Let us take a simple example. I have a feature transformation technique that involves taking (log to the base 2) of the values. In NumPy, there is a function called log2 which does that for us.

Thus, we can now apply the FunctionTransformer:

from sklearn.preprocessing import FunctionTransformer transformer = FunctionTransformer(np.log2, validate = True) df_scaled[col_names] = transformer.transform(features.values) df_scaled

Here is the output with log-base 2 applied on Age and Income:

To summarize saw the effects of feature transformation and scaling on our data and when to use which scaler. Also, we noticed that some scalers were sensitive to outliers, while others were robust. We also noticed how some scalers change the underlying distribution of the data itself.

Each feature scaling technique has its own characteristics which we can leverage to improve our model. However, just like other steps in building a predictive model, choosing the right scaler is also a trial and error process, and there is no single best scaler that works every time.

Keeping all these in mind, I encourage you to take up various datasets with different kinds of values and try applying these feature transformation and scaling techniques on them. Do comment below your findings on these scalers and how used them to improve your evaluation metric!

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Understanding Cost Function
Understanding Gradient Descent
Math Behind Gradient Descent
Assumptions of Linear Regression
Implement Linear Regression from Scratch
Train Linear Regression in Python
Implementing Linear Regression in R
Diagnosing Residual Plots in Linear Regression Models
Generalized Linear Models
Introduction to Logistic Regression
Odds Ratio
Implementing Logistic Regression from Scratch
Introduction to Scikit-learn in Python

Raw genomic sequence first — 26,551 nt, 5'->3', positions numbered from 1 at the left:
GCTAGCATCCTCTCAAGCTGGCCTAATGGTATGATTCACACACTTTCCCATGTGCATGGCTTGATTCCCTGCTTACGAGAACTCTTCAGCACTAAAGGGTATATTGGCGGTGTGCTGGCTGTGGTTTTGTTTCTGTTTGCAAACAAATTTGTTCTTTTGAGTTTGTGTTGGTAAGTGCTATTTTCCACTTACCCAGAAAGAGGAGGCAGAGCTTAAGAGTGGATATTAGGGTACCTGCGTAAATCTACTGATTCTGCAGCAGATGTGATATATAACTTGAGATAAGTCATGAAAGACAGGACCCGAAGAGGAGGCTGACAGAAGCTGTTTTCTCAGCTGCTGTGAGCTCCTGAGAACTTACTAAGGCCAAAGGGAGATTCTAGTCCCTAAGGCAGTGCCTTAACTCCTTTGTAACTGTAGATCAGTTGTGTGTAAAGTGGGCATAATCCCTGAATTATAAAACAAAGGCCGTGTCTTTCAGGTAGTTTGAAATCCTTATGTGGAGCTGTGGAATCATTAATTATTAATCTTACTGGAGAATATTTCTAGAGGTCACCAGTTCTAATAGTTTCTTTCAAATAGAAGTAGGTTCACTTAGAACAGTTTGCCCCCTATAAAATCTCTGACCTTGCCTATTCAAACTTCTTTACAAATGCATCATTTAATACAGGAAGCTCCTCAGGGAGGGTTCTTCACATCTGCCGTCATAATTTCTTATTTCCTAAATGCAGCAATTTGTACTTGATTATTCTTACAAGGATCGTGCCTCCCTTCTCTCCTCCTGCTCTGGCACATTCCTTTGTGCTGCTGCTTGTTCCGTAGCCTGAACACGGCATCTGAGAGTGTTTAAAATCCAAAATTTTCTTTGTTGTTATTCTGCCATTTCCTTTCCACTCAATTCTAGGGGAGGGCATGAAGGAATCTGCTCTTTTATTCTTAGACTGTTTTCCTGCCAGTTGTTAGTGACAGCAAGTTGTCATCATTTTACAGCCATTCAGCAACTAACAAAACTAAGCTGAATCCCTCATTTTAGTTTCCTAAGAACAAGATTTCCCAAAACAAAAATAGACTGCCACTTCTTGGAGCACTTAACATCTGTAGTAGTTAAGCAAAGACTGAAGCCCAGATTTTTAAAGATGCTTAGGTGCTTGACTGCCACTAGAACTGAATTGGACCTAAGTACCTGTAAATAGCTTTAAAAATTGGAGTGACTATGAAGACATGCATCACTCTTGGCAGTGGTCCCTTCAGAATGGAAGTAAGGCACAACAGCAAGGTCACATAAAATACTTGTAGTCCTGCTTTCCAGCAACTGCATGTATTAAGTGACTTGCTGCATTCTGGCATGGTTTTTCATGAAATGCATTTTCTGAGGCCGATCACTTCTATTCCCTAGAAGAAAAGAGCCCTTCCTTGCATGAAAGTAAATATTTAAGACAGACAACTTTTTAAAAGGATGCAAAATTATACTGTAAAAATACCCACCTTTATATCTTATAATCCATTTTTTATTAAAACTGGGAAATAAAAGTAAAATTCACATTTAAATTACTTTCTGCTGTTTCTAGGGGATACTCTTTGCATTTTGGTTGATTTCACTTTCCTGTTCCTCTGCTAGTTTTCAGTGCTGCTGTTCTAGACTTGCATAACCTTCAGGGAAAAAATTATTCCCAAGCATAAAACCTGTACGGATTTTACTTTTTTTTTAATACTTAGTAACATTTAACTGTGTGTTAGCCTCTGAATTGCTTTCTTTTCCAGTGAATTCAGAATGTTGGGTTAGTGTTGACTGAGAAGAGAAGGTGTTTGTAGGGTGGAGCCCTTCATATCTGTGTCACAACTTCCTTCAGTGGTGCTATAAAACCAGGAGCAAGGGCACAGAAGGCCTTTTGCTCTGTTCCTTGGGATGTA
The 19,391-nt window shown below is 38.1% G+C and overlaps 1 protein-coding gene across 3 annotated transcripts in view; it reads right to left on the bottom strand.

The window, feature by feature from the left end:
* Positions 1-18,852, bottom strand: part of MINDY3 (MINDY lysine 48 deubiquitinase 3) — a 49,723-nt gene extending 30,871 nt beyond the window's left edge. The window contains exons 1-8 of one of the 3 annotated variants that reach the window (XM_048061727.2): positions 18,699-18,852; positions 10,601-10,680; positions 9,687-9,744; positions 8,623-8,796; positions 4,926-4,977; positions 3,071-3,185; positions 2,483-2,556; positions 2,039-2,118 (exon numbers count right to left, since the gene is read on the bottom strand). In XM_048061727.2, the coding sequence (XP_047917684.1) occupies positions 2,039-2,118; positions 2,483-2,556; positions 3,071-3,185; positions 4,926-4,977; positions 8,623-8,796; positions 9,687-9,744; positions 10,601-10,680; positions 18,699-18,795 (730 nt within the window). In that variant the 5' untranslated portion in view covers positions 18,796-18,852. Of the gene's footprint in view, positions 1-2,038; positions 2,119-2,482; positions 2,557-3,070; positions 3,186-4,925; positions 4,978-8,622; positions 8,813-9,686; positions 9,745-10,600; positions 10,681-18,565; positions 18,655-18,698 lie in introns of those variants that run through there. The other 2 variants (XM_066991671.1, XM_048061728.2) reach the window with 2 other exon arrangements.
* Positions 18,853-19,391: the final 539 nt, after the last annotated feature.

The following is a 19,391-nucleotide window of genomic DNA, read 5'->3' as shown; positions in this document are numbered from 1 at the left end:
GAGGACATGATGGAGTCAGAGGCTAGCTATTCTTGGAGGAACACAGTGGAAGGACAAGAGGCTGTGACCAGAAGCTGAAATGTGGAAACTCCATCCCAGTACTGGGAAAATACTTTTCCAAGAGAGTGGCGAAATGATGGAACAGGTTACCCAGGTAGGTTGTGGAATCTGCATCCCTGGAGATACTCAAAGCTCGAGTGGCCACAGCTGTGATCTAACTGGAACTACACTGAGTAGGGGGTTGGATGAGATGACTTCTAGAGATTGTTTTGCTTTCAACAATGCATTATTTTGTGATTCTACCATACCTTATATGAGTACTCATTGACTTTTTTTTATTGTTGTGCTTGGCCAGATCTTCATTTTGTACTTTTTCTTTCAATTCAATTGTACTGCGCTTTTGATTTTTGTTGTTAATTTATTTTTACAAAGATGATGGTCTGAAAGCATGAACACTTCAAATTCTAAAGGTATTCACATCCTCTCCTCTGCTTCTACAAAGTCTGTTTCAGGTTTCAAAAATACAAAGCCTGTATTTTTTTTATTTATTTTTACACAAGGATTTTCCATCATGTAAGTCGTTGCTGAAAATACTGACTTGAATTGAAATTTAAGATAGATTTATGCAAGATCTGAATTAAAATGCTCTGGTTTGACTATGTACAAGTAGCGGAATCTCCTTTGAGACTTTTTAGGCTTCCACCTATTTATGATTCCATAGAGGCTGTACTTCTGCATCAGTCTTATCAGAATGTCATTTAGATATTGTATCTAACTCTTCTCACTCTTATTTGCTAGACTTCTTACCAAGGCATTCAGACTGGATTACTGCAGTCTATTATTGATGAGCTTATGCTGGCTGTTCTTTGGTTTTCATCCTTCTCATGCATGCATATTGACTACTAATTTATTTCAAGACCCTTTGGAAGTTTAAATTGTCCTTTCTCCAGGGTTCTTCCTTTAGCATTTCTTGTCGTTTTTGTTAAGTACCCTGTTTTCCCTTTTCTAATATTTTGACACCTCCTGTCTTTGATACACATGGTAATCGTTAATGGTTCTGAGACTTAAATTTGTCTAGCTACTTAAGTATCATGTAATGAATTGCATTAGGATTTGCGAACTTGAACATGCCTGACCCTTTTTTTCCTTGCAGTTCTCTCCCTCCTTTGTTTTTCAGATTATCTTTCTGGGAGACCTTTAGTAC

Train Logistic Regression in python
Multiclass using Logistic Regression
How to use Multinomial and Ordinal Logistic Regression in R ?
Challenges with Linear Regression
Introduction to Regularisation
Implementing Regularisation
Ridge Regression
Lasso Regression

Introduction to Stacking
Implementing Stacking
Variants of Stacking
Implementing Variants of Stacking
Introduction to Blending
Bootstrap Sampling
Introduction to Random Sampling
Hyper-parameters of Random Forest
Implementing Random Forest
Out-of-Bag (OOB) Score in the Random Forest
IPL Team Win Prediction Project Using Machine Learning
Introduction to Boosting
Gradient Boosting Algorithm
Math behind GBM
Implementing GBM in python
Regularized Greedy Forests
Extreme Gradient Boosting
Implementing XGBM in python
Tuning Hyperparameters of XGBoost in Python
Implement XGBM in R/H2O
Adaptive Boosting
Implementing Adaptive Boosing
LightGBM
Implementing LightGBM in Python
Catboost
Implementing Catboost in Python

Introduction to Clustering
Applications of Clustering
Evaluation Metrics for Clustering
Understanding K-Means
Implementation of K-Means in Python
Implementation of K-Means in R
Choosing Right Value for K
Profiling Market Segments using K-Means Clustering
Hierarchical Clustering
Implementation of Hierarchial Clustering
DBSCAN
Defining Similarity between clusters
Build Better and Accurate Clusters with Gaussian Mixture Models

Introduction to Machine Learning Interpretability
Framework and Interpretable Models
model Agnostic Methods for Interpretability
Implementing Interpretable Model
Understanding SHAP
Out-of-Core ML
Introduction to Interpretable Machine Learning Models
Model Agnostic Methods for Interpretability
Game Theory & Shapley Values

Deploying Machine Learning Model using Streamlit
Deploying ML Models in Docker
Deploy Using Streamlit
Deploy on Heroku
Deploy Using Netlify
Introduction to Amazon Sagemaker
Setting up Amazon SageMaker
Using SageMaker Endpoint to Generate Inference
Deploy on Microsoft Azure Cloud
Introduction to Flask for Model
Deploying ML model using Flask

Great Article.

Great article. Very useful. Thanks so much for sharing! I had a question - In MaxAbsScalar Python code, you have taken df['balance'].max(). But shouldn't we first take the modulus/absolute value, and then do max()? In this case, it wouldn't make a difference, but if there was another value in balance = - 3000, then based on the definition of MaxAbsScalar, shouldn't we divide by +3000 instead of 2000?

Can't ask for more detail! Wonderful Explanation!!!

Thanks for the great article. Should we check distribution of each feature and transform them separately or should we use one scaler for all the features?

Thanks, awesome. Now all this is clearer.